Because EODP volunteers only know their region when traveling to Santiago for training there are a lot of variables which one cannot control. You do not know what specific town you will be in, who your host family is, or what grade your students will be in. That said, you will know your region so you can anticipate the weather and pack accordingly, you will know that you have your own bedroom, and you will know that you will be working with students in elementary or high school (I think high school age was more prevalent amongst the volunteers when I was teaching, but that is no more than anecdotal).

So, with many variables to be determined, you must come to Chile with an open mind as to what your experience will be. Chileans value spending time with one another greatly, so putting in time with your host family, the teachers at your school, or whoever you interact with in your town is vital to develop the bonds that will improve your experience.

I found Chileans, in general, to be extremely friendly and happy to help me with my Spanish or whatever I needed help with. If you can pick up a few Chilean slang words and use them that will be a real crowd pleaser.

In short, you have to create your own success and happiness in this program, but EODP provides you with the framework to do so. There are many variables, and most likely not all will be ideal. But, you have the resources (host family, school, EODP, regional representative, other volunteers) to ask for help or advice when navigating a new or tough situation.

Tip: Bring down a little portable speaker (not wireless) for your class, as well as loads of newspaper clippings for your classroom wall or activities.

How can this program be improved?

Knowing one's town, family, and school before departure would allow one to be more prepared for their situation.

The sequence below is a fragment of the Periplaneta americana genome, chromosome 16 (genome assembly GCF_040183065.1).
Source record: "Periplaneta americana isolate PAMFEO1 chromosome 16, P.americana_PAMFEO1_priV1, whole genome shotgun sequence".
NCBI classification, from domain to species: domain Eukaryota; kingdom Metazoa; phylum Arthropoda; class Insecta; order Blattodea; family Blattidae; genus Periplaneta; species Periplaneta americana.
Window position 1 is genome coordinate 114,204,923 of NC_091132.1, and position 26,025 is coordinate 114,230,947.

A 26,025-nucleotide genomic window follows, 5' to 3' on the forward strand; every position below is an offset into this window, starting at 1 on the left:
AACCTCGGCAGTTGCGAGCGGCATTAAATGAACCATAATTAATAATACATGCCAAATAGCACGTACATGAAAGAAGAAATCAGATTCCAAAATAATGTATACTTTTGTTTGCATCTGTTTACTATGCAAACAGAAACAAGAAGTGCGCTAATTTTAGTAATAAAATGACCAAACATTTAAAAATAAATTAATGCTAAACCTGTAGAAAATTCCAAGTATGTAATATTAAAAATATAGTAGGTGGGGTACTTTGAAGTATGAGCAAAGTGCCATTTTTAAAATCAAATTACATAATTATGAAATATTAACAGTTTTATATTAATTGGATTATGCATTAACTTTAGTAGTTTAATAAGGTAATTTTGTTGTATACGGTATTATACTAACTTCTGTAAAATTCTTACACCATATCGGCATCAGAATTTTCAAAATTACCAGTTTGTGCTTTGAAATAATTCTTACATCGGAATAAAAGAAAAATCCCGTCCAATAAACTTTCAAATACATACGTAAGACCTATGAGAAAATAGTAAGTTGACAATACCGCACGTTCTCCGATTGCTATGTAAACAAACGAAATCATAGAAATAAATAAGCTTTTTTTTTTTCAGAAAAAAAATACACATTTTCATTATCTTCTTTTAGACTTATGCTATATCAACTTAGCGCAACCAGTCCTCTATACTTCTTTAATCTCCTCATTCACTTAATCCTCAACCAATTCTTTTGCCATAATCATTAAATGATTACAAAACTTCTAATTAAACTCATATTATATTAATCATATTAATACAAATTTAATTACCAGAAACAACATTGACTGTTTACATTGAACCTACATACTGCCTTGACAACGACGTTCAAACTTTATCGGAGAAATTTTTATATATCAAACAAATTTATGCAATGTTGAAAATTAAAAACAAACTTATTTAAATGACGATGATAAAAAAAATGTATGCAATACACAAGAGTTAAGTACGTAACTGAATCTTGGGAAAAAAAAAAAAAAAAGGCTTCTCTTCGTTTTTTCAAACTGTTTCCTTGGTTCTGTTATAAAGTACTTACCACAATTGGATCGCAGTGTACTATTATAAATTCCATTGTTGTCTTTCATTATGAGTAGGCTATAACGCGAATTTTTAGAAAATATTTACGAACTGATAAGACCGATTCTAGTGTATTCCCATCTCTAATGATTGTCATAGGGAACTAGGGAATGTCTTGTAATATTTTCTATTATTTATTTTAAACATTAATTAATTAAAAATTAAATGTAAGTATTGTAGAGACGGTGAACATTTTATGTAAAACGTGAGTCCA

Default avatar
Sakshi
Female
28 years old
Bangalore

Teaching in a municipal basico school in Copiapo

9/10

I reached Santiago having little expectation about what was coming up. To start with, I found the orientation in Santiago to be very thorough. We were well prepared and equipped to start teaching. As far as the teaching experience in Copiapo is concerned, it all proved to be a great one as well. There are issues that arise while teaching, but in my opinion it all turns out well if one is flexible enough and clear about the idea that we are volunteering to do good to somebody - the volunteering is much more for the students and their happiness than ours. In the starting, for 1-2 weeks, I did not have a white-board to teach and for a month too little a room to fit in 18 students - such situations come and they pass by as well. My head teacher and regional representative were a very good support. The school was very welcoming and kids enthusiastic about being with me (if not always enthusiastic about learning English). At the end of the day, a few students started speaking more English and showed more interest and that I considered as a good enough reward!